Project Report Card
The project report card is a practice that's in the service of high visibility and team engagement, and it's something that we're evolving at DevMynd. The concept is to keep track of a number of dimensions on a project each week – the kinds of things that can help us celebrate wins, improve process, and identify risks.
There are four categories: Big Picture, Internal Risks, Client Risks, Practices. Each dimension within these categories gets a score on a three point scale: Red (poor), Yellow (Ok), and Green (good). Each week during our retrospectives, the team updates the report card. More than giving ourselves a grade, it's a tool that prompts introspection and growth, and helps us keep having the right conversations.
These are the high-level items, if all we did was score these things it would tell us a lot about the health of a project.
- Customer Confidence: If we were the customer, how confident would be be in DevMynd's ability to execute this iteration? Do we still feel good about having selected DevMynd for this work?
- Team Enjoyment: How much fun are we (DevMynd) having on this project? How much are we learning? How much do we enjoy the client and the work?
- Product Quality: Do we feel that we are delivering a quality product? Is code quality high? Are we proud of what we're delivering?
- Delivered Value: This one is a bit more abstract. Delivered value can be in a number of different areas: business value, value to the client as a whole, value to the client's dev team (are we teaching them a bunch), etc. At a high level, are we delivering value at our full potential?
- Value Received: This is the opposite of the previous one, how much value is this project bringing back to DevMynd? This doesn't necessarily mean how much revenue is it bringing in, though that is a part of it. It could be related to the prestige of the client, how challenging/satisfying the project is, whether we see future work with this customer, etc.
These are risks to DevMynd, and we like to share these with customers because it keeps everyone honest. If our team or leadership are feeling shaky about a project or a client, we should be figuring out why. This frequent risk assessment helps us to have those discussions.
- Reputation: As a services firm reputation is everything, is DevMynd's reputation in any danger from either actual issues or poor perception?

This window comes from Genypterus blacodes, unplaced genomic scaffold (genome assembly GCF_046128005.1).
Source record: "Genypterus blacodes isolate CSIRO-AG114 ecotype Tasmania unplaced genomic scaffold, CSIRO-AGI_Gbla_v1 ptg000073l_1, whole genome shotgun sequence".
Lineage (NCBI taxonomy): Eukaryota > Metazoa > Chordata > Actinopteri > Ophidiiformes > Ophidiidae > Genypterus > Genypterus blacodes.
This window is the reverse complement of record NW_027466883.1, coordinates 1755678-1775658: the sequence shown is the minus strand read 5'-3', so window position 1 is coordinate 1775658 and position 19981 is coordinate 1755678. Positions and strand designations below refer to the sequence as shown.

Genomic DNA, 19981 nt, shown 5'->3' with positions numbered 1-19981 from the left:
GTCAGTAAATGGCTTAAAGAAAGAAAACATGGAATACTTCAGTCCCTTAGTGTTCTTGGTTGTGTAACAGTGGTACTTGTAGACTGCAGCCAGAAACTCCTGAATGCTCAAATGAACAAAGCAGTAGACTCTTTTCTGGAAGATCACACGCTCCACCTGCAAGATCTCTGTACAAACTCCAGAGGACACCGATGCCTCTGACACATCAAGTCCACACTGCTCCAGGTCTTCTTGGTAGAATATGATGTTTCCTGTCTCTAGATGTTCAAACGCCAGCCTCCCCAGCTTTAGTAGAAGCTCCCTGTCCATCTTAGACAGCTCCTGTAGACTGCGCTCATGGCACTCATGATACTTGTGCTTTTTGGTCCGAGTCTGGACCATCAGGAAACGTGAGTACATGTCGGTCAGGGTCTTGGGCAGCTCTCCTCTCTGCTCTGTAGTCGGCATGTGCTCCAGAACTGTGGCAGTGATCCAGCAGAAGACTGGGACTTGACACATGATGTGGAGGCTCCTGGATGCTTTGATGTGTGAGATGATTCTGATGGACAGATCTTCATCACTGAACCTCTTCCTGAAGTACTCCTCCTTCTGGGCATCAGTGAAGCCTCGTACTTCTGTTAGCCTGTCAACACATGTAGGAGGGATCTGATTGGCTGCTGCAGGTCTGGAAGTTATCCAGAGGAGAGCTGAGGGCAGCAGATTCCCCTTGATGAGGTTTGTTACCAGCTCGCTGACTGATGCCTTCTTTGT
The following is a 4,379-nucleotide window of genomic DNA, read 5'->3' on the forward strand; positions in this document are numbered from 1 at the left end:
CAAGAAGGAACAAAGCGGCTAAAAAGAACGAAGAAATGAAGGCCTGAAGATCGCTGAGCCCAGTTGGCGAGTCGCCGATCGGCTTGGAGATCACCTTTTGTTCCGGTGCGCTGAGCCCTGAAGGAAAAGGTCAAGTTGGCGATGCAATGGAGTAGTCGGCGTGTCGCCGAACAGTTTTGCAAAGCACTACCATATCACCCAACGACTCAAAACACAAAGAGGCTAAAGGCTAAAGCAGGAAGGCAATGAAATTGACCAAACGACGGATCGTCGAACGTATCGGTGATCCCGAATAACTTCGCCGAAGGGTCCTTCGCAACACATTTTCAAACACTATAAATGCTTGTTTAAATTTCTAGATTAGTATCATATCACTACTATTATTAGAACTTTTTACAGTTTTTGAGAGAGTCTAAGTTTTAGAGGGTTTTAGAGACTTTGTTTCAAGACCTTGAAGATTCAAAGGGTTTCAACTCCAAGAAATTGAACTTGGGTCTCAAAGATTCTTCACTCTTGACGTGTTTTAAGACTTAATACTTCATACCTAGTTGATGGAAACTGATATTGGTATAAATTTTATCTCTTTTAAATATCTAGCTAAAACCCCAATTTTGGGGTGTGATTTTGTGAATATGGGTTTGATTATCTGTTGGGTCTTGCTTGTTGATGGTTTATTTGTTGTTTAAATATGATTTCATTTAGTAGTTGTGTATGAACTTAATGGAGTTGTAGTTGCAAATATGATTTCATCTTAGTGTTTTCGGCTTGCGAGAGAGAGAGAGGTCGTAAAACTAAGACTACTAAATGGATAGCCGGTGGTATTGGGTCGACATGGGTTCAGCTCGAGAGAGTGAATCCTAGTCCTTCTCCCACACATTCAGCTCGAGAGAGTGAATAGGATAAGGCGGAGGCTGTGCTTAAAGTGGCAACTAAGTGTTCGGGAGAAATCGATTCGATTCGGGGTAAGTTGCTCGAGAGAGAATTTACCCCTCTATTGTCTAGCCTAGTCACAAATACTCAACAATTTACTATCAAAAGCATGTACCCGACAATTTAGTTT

- Legal: What is DevMynd's exposure in the unlikely circumstance that something really goes awry, e.g. data or information breach, serious malfunction causing damage to person or property, etc. We like to track this because it helps us have honest, direct conversations with customers about how we're mitigating these things for ourselves, which in turn mitigates them for the customer.
- Revenue: While we don't want our customers to really care too much about DevMynd's internal operations, we are a business and need to collect revenue. We like to periodically assess the risk of each project to DevMynd's cash-flow. Is the customer paying on time? Do we know of anything that puts future statements of work in jeopardy?
- Attrition: On particularly challenging projects we like to ask the question: are folks on the DevMynd team burning out and at risk of attrition?
Just like there are risks to DevMynd, we want to flip the table around and look at the project from a customer's perspective. Building this kind of empathy for the stakeholders helps us to detect and deal with issues early, sometimes before a client even brings them up.
- Engagement: It is critical to success for the team to maintain a high level of engagement with the client stakeholder. Do we have enough face time? Is the client attending standup? Are we getting enough support for story writing and requirements?
- Budget: Every project has a budget, from startup to enterprise. We review where we're tracking against a client's budget and evaluate what we can do to stay on track.
- Timeline: Most projects have some calendar milestones. How are we tracking to those milestones? Are we doing a good job of setting expectations, are we meeting them?
- Visibility: Does the client have enough visibility into the project, team, and process?
- Maintainability: Can the client effectively maintain the code base that we're building? Are we adequately transferring knowledge? Do they have the skills?
Having delivered dozens of projects, we've learned the practices that help us deliver high quality, on-time, and on-budget. This is a simple checklist of some of those things. We like to assess each week if we're doing them, and doing them well.
- Pair Programming: Are we pairing enough?
- Code Review: Do we need to do more code review? Should we employ pull-request reviews?
- Automated Testing: Is the test suite solid? Do we need more functional tests? Is the client-side being covered adequately?
- Communication: Is communication working smoothly? Too much email? Not enough chat? Are we getting enough face-time with the customer?